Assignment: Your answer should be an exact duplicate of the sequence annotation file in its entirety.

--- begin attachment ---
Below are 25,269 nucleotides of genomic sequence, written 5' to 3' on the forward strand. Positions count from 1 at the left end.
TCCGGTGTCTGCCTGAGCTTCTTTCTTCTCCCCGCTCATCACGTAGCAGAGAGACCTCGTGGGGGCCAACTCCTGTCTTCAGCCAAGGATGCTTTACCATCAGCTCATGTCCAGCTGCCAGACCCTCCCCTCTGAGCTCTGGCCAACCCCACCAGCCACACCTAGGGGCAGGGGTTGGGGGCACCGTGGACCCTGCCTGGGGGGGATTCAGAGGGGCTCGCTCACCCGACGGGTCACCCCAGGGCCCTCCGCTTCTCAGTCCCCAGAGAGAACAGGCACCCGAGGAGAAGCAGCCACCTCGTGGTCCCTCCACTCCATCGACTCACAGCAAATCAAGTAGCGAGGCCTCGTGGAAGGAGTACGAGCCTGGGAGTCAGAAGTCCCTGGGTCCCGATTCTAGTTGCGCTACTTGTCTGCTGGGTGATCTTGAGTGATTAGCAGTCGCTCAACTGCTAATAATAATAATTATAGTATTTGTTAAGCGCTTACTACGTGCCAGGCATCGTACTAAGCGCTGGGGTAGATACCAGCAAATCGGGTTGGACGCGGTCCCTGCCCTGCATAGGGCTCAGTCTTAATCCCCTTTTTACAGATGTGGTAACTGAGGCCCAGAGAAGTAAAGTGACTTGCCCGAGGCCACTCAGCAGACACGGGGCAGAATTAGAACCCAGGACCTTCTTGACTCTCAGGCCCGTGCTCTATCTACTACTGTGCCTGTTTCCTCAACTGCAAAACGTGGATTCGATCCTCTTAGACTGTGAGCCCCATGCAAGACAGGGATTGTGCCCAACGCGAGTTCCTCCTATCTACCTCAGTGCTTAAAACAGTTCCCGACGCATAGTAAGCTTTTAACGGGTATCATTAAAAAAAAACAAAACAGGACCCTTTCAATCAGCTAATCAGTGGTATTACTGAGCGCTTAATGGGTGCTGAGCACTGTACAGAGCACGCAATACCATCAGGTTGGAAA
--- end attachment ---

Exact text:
Below are 25,269 nucleotides of genomic sequence, written 5' to 3' on the forward strand. Positions count from 1 at the left end.
TCCGGTGTCTGCCTGAGCTTCTTTCTTCTCCCCGCTCATCACGTAGCAGAGAGACCTCGTGGGGGCCAACTCCTGTCTTCAGCCAAGGATGCTTTACCATCAGCTCATGTCCAGCTGCCAGACCCTCCCCTCTGAGCTCTGGCCAACCCCACCAGCCACACCTAGGGGCAGGGGTTGGGGGCACCGTGGACCCTGCCTGGGGGGGATTCAGAGGGGCTCGCTCACCCGACGGGTCACCCCAGGGCCCTCCGCTTCTCAGTCCCCAGAGAGAACAGGCACCCGAGGAGAAGCAGCCACCTCGTGGTCCCTCCACTCCATCGACTCACAGCAAATCAAGTAGCGAGGCCTCGTGGAAGGAGTACGAGCCTGGGAGTCAGAAGTCCCTGGGTCCCGATTCTAGTTGCGCTACTTGTCTGCTGGGTGATCTTGAGTGATTAGCAGTCGCTCAACTGCTAATAATAATAATTATAGTATTTGTTAAGCGCTTACTACGTGCCAGGCATCGTACTAAGCGCTGGGGTAGATACCAGCAAATCGGGTTGGACGCGGTCCCTGCCCTGCATAGGGCTCAGTCTTAATCCCCTTTTTACAGATGTGGTAACTGAGGCCCAGAGAAGTAAAGTGACTTGCCCGAGGCCACTCAGCAGACACGGGGCAGAATTAGAACCCAGGACCTTCTTGACTCTCAGGCCCGTGCTCTATCTACTACTGTGCCTGTTTCCTCAACTGCAAAACGTGGATTCGATCCTCTTAGACTGTGAGCCCCATGCAAGACAGGGATTGTGCCCAACGCGAGTTCCTCCTATCTACCTCAGTGCTTAAAACAGTTCCCGACGCATAGTAAGCTTTTAACGGGTATCATTAAAAAAAAACAAAACAGGACCCTTTCAATCAGCTAATCAGTGGTATTACTGAGCGCTTAATGGGTGCTGAGCACTGTACAGAGCACGCAATACCATCAGGTTGGAAA